Gardening Zones in Coronado – 10 & 24

I was confused about gardening zones, but after doing a little research, I have realized that there are two basic guidelines you need to pay attention to: the USDA Hardiness Zone Finder and Sunset’s Garden Climate Zones. The difference is that the U.S.D.A. maps tell you only where a plant may survive the winter; Sunset climate zones show where that plant will thrive year-round. Sunset also takes other factors into account: latitude, elevation, ocean influence, mountains, hills, and valleys.

So…. Coronado zones are 10 (USDA) and 24 (Sunset).

Miscellaneous Monday – October 29, 2018

It’s feeling like fall, finally.  I gardened in cool weather under clouds today – Loving it!

Kernel color of Indian corn: Jumping Genes

With this odd weather we’ve been having, the problem of Splitting Oranges is cropping up.

As we plant our gardens, this is good info to keep in mind: a comprehensive guide to companion planting

Happy Monday!

Eau de Stapelia

I am proud to report that I have not one, not two, but three different stapelia succulents in my garden are blooming at the same time. I wish I could tell you my secret to making this happen, but I don’t have a clue.

The little flower below is no bigger than a dime. Teeny-tiny with a little fuzz.

This one is one of my favorites. How can you not love the perfection of nature’s work?! The flower is about two inches across and has a thick, fleshiness to it, but no fuzz.  These two flowers must be slightly different varieties because their colors are a bit different from each other, the bottom one being slightly greener.

This one is Stapelia gigantea, and is the biggest of the blooms, 10 inches across. It smells, but not too much. I think I like the flower bud before it opened better than the flower. It looks like a bell. The buds look like they are ready to pop for two weeks. It is very satisfying to see multiple buds developing on the plant.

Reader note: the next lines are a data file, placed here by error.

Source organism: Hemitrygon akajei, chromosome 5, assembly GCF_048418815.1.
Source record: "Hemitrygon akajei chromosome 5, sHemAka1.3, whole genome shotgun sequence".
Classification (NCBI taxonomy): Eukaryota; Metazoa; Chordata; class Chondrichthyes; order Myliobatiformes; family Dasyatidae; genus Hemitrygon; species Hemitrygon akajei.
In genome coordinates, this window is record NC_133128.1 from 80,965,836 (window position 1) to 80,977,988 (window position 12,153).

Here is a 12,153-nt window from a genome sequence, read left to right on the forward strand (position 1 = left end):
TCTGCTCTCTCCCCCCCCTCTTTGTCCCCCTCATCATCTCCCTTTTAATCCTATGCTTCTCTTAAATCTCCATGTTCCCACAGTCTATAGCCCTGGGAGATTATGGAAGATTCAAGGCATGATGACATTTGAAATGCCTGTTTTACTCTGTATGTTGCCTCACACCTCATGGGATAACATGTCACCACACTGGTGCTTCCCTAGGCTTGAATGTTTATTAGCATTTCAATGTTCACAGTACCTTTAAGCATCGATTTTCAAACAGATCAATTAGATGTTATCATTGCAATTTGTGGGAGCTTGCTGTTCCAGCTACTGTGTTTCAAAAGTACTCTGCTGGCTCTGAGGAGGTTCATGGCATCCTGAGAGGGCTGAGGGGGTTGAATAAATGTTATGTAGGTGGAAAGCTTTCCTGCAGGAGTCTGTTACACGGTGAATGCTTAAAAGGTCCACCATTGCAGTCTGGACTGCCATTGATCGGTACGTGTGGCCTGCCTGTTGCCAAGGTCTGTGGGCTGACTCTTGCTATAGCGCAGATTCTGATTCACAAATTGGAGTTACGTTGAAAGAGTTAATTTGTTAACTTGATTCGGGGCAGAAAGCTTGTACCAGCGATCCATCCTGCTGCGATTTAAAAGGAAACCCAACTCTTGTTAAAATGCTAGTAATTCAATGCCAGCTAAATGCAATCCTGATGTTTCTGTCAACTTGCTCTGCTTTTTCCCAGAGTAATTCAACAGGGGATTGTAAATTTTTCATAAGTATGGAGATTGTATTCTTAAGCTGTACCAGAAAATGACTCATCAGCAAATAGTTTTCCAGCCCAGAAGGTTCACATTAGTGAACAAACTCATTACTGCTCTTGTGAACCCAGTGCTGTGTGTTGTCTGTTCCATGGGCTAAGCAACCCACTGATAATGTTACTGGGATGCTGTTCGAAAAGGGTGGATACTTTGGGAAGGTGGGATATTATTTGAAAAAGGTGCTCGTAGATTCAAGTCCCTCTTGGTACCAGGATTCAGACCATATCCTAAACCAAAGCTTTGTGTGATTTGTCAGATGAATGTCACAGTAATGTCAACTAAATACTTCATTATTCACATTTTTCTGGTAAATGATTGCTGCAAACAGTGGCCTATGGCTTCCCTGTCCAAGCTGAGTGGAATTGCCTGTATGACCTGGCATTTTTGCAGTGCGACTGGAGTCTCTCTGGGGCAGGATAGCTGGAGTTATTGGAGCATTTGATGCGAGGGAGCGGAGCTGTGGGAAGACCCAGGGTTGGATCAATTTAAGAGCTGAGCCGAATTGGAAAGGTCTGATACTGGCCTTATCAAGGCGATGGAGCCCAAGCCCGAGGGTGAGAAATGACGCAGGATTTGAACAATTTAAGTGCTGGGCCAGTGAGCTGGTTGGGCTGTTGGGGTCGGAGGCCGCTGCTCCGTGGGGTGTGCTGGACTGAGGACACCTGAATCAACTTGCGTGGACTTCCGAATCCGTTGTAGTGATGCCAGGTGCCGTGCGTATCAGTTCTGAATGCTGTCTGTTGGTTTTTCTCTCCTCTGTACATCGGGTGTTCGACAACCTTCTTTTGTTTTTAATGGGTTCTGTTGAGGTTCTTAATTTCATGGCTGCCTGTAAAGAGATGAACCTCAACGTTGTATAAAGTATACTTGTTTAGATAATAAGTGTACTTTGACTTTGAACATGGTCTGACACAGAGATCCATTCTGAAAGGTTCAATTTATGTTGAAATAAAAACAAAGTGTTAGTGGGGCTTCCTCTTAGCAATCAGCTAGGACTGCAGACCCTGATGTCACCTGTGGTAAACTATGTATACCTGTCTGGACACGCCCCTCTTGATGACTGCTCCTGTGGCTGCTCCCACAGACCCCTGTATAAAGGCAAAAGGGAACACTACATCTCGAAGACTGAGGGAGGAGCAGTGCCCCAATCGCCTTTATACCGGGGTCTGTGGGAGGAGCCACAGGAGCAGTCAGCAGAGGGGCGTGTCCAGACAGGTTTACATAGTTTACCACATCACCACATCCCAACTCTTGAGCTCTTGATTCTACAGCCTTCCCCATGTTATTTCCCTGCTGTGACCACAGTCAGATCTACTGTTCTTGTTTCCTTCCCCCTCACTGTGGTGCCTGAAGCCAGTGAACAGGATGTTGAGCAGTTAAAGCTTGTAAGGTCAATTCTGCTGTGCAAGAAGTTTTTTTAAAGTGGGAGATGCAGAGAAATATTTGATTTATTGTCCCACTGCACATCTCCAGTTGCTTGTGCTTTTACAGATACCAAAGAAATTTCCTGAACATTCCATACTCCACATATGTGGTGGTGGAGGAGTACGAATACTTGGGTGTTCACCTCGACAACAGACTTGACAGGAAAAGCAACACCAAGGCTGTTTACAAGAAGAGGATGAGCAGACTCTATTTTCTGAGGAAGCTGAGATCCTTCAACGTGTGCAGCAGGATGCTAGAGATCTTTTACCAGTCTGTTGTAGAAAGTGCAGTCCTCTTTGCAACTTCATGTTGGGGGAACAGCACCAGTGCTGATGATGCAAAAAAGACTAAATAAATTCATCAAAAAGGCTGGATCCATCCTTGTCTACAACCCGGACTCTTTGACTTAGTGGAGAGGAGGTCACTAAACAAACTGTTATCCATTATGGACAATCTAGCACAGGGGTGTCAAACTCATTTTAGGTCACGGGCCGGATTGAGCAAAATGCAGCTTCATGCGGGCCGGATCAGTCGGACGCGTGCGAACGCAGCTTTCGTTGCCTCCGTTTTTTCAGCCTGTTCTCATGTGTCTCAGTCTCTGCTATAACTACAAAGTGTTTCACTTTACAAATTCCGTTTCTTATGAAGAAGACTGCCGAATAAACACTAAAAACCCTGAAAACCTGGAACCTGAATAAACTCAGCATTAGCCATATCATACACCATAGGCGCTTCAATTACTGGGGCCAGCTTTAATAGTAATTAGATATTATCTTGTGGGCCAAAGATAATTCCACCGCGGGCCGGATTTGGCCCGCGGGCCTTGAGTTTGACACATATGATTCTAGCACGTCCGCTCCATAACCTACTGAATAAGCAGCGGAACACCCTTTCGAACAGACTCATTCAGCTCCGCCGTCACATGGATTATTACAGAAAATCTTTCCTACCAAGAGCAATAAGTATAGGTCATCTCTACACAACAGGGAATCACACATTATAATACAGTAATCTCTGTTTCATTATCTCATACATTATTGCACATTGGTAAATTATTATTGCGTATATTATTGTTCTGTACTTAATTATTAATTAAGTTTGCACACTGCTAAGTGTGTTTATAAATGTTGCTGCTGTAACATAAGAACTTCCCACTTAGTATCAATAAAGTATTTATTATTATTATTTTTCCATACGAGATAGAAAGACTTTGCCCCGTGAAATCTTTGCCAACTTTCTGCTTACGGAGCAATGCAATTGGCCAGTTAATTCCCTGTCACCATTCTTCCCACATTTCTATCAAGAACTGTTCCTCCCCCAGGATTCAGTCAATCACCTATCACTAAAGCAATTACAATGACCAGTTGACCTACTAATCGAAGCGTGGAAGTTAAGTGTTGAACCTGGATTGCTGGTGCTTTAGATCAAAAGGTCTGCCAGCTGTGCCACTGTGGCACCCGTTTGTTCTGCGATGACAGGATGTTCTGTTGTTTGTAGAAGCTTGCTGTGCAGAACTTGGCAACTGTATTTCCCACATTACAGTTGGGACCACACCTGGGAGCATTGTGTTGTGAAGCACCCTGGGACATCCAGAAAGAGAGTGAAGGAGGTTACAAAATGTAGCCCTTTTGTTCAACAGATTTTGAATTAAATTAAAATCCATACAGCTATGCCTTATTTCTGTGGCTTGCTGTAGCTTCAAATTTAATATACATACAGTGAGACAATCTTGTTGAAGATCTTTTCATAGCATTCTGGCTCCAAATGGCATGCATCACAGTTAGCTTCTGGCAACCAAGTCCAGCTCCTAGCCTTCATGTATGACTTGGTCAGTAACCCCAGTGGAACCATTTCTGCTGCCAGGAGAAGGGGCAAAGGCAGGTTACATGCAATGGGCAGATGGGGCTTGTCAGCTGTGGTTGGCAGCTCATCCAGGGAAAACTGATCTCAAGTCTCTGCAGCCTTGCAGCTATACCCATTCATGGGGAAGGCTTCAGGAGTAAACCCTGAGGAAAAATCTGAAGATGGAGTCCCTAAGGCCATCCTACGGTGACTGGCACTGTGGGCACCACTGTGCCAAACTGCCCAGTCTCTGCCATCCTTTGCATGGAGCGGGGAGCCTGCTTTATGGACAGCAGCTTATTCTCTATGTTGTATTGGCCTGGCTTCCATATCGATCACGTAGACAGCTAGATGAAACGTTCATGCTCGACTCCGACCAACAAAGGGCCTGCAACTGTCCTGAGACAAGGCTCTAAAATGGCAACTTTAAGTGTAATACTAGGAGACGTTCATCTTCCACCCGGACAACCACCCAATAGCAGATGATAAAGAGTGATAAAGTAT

Stapelia succulents can be identified by the four-sided fleshy leaves. My plants’ stems range from pencil width in the smallest one to over an inch on the biggest plant.

I grow stapelias in bright light but not much direct sun unless in the morning or late afternoon. I water the plants regularly, letting them dry out between waterings, but not to the point of stress. Other than than, no special treatment.

I’m assuming that the weather stars aligned perfectly to produce all the blooms this year, or maybe I lucked out and found each plant’s happy place. Either way, it has been satisfying to see the range of interesting flowers.

Know Your Zone

Are you confused? Me, too. Who can remember all this stuff?!  This should help.

I’m a 10 (in my dreams!) and a 24. More specifically, I live in Zone 10 in USDA Plant Hardiness Zones and Zone 24 in the Sunset Garden Climate Zones. The difference is that the U.S.D.A. maps tell you only where a plant may survive the winter; Sunset climate zones show where that plant will thrive year-round. Sunset also takes other factors into account: latitude, elevation, ocean influence, mountains, hills, and valleys.

Pumpkin

I don’t have much luck growing pumpkins in my zone.  Boo!